The Comedy of Terrors (1964)

88 mins | Horror, Comedy | 22 January 1964

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HISTORY

The 17 Oct 1962 DV announced that, upon completing their current film, The Raven (1963, see entry), actors Vincent Price, Boris Karloff, and Peter Lorre would begin work on The Comedy of Terrors. Both were American International Pictures (AIP) productions. The 12 Jun 1963 Var noted that the film was one of twenty-four productions financed by AIP’s 1963 budget of $24 million. A news item in the 6 Feb 1963 Var revealed that Peter Lorre had signed “an exclusive four-year pact” with AIP, requiring him to appear in eight horror-themed films, and preventing him from participating in any similar productions for other studios. Principal photography began 4 Sep 1963 at Producers Studio (later known as Raleigh Studios) in Hollywood, CA, as stated in that day’s LAT and DV.
       The 5 Dec 1963 DV reported that studio executive James H. Nicholson was leaving for New York City to preview the film. Pre-release screenings were planned for selected theaters, prior to general release in Jan 1964. As noted in the 1 Jan 1964 Var, the film’s 25 Dec 1953 Detroit, MI, premiere was a financial success.
       Although critical notices were mixed, public response was positive, garnering the picture $133,000 during its opening week at twenty-four Los Angeles locations.
       The Comedy of Terrors marked actor Basil Rathbone’s first screen appearance since 1946. Rathbone complained to the 22 Sep 1963 LAT that, despite his thriving career, several of his colleagues assumed he was dead.
       Casting announcements during production included Joi Lansing (5 ... More Less

The 17 Oct 1962 DV announced that, upon completing their current film, The Raven (1963, see entry), actors Vincent Price, Boris Karloff, and Peter Lorre would begin work on The Comedy of Terrors. Both were American International Pictures (AIP) productions. The 12 Jun 1963 Var noted that the film was one of twenty-four productions financed by AIP’s 1963 budget of $24 million. A news item in the 6 Feb 1963 Var revealed that Peter Lorre had signed “an exclusive four-year pact” with AIP, requiring him to appear in eight horror-themed films, and preventing him from participating in any similar productions for other studios. Principal photography began 4 Sep 1963 at Producers Studio (later known as Raleigh Studios) in Hollywood, CA, as stated in that day’s LAT and DV.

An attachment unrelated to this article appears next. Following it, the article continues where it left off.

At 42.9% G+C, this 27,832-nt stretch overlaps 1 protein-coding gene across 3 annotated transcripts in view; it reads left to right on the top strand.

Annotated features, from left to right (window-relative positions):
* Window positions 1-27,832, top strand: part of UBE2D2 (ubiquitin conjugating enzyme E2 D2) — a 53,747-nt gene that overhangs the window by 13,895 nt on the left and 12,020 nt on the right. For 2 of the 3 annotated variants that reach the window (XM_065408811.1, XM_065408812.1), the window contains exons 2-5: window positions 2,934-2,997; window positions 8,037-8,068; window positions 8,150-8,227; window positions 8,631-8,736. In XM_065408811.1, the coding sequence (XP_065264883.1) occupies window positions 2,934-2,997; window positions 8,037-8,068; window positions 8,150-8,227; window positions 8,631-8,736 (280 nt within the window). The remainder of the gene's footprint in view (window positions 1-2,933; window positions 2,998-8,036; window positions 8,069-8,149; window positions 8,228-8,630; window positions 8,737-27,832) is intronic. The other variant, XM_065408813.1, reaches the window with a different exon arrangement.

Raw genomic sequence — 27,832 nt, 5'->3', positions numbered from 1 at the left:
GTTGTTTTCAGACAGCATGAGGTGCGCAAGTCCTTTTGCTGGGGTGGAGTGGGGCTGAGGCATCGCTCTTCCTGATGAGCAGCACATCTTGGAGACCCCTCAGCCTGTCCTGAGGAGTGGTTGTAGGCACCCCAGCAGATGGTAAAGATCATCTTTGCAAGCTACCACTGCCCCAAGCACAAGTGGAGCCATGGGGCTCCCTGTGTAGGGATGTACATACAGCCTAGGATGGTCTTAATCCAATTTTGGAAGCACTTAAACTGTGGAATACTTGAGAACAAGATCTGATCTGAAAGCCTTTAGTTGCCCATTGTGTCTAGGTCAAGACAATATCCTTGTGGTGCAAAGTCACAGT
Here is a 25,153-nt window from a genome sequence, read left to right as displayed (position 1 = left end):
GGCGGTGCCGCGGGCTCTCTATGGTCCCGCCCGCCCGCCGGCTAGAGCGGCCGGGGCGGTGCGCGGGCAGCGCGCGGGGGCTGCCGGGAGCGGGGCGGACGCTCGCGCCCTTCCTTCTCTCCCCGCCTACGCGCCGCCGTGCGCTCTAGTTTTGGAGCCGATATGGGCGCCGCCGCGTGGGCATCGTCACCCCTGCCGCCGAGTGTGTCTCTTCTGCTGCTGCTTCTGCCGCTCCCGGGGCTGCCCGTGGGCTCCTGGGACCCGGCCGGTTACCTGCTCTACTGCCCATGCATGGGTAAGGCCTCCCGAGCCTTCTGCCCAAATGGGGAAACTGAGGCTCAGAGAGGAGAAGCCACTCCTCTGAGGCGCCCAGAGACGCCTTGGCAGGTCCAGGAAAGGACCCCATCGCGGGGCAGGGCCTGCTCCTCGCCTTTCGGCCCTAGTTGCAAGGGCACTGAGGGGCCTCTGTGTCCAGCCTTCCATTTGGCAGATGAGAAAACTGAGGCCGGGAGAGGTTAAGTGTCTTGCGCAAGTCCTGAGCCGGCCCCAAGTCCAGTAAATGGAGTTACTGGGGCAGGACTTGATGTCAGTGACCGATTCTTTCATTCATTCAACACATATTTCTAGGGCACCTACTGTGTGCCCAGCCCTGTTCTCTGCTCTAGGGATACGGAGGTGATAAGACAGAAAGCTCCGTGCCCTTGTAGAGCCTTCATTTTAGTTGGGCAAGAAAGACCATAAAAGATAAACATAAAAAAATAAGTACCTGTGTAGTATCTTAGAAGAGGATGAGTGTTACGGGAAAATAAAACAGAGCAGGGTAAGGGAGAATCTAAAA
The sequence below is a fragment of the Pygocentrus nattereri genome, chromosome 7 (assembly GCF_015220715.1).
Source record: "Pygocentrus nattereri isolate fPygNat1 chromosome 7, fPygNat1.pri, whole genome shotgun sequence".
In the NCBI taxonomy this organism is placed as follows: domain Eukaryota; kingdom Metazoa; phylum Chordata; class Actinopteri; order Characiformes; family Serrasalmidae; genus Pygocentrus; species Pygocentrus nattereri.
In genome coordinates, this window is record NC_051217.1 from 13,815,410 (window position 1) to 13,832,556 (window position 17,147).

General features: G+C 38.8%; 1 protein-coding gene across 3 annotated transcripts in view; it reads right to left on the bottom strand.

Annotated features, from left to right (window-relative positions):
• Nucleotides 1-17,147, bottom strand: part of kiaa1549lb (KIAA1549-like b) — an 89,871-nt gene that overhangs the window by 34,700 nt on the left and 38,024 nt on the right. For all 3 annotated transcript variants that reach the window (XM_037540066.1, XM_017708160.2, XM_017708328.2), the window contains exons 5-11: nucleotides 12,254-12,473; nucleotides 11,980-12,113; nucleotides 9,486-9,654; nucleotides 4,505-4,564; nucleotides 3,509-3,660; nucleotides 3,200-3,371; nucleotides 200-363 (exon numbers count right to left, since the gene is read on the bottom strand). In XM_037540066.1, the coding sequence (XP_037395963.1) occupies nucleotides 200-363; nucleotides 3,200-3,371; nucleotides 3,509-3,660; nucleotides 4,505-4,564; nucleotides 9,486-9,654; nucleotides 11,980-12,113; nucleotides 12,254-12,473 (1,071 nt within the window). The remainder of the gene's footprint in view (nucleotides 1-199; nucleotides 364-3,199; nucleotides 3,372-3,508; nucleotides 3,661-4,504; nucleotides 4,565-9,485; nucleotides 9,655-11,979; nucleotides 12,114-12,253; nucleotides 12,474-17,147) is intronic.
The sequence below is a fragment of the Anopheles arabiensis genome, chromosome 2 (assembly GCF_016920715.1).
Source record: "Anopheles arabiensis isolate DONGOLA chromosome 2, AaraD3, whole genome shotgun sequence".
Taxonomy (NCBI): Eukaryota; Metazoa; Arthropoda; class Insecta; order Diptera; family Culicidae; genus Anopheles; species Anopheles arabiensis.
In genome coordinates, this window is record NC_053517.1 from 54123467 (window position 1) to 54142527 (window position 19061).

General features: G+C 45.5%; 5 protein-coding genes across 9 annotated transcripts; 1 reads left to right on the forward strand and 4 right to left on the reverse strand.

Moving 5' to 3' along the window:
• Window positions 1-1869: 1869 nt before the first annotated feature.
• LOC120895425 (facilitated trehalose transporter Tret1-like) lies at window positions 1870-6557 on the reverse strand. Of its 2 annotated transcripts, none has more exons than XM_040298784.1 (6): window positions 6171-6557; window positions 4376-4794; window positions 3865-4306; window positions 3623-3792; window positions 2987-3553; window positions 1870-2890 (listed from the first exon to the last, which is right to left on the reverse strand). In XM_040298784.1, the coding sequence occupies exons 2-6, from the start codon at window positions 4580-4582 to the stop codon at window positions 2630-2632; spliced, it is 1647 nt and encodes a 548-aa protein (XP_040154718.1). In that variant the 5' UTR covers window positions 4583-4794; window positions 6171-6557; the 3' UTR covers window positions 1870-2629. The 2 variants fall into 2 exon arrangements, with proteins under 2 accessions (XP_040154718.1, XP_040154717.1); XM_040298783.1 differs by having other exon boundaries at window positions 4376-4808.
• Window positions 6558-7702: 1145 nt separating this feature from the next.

The 5 Dec 1963 DV reported that studio executive James H. Nicholson was leaving for New York City to preview the film. Pre-release screenings were planned for selected theaters, prior to general release in Jan 1964. As noted in the 1 Jan 1964 Var, the film’s 25 Dec 1953 Detroit, MI, premiere was a financial success.
       Although critical notices were mixed, public response was positive, garnering the picture $133,000 during its opening week at twenty-four Los Angeles locations.
       The Comedy of Terrors marked actor Basil Rathbone’s first screen appearance since 1946. Rathbone complained to the 22 Sep 1963 LAT that, despite his thriving career, several of his colleagues assumed he was dead.
       Casting announcements during production included Joi Lansing (5 Sep 1963 DV) and Tudor Owen (13 Sep 1963 DV). The 18 Dec 1963 Var noted that a special coffin, equipped with a hydraulic lift, was built for the production at a cost of $9,300.
       Copyright length: 83 minutes. Rereleased in Mar 1965 as The Graveside Story . One source credits Luree Holmes in place of Luree Nicholson. More Less

SOURCE CITATIONS
SOURCE
DATE
PAGE
Daily Variety
17 Oct 1962
p. 2.
Daily Variety
19 Aug 1963
p. 4.
Daily Variety
4 Sep 1963
p. 9.
Daily Variety
5 Sep 1963
p. 3, 8.
Daily Variety
13 Sep 1963
p. 13.
Daily Variety
5 Dec 1963
p. 3.
Daily Variety
10 Jan 1964
p. 7.
Daily Variety
22 Jan 1964
p. 3.
Daily Variety
28 Jan 1964
p. 3.
Los Angeles Times
4 Sep 1963
Section D, p. 9.
Los Angeles Times
22 Sep 1963
Section E, p. 4.
Variety
6 Feb 1963
p. 17.
Variety
12 Jun 1963
p. 4.
Variety
18 Dec 1963
p. 11.
Variety
1 Jan 1964
p. 5.
CAST
PRODUCTION CREDITS
NAME
PARENT COMPANY
PRODUCTION COMPANY
DISTRIBUTION COMPANY
NAME
CREDITED AS
CREDIT
DIRECTORS
Asst dir
Asst dir
PRODUCERS
Co-prod
Assoc prod-screenplay
PHOTOGRAPHY
Dir of photog
ART DIRECTOR
Art dir-prod des
FILM EDITOR
Film ed
SET DECORATOR
Set dec
COSTUMES
Cost supv
MUSIC
SOUND
VISUAL EFFECTS
Spec eff
MAKEUP
Makeup artist
Hairstyles
Hairstyles
PRODUCTION MISC
Prod supv
Prod asst
Scr supv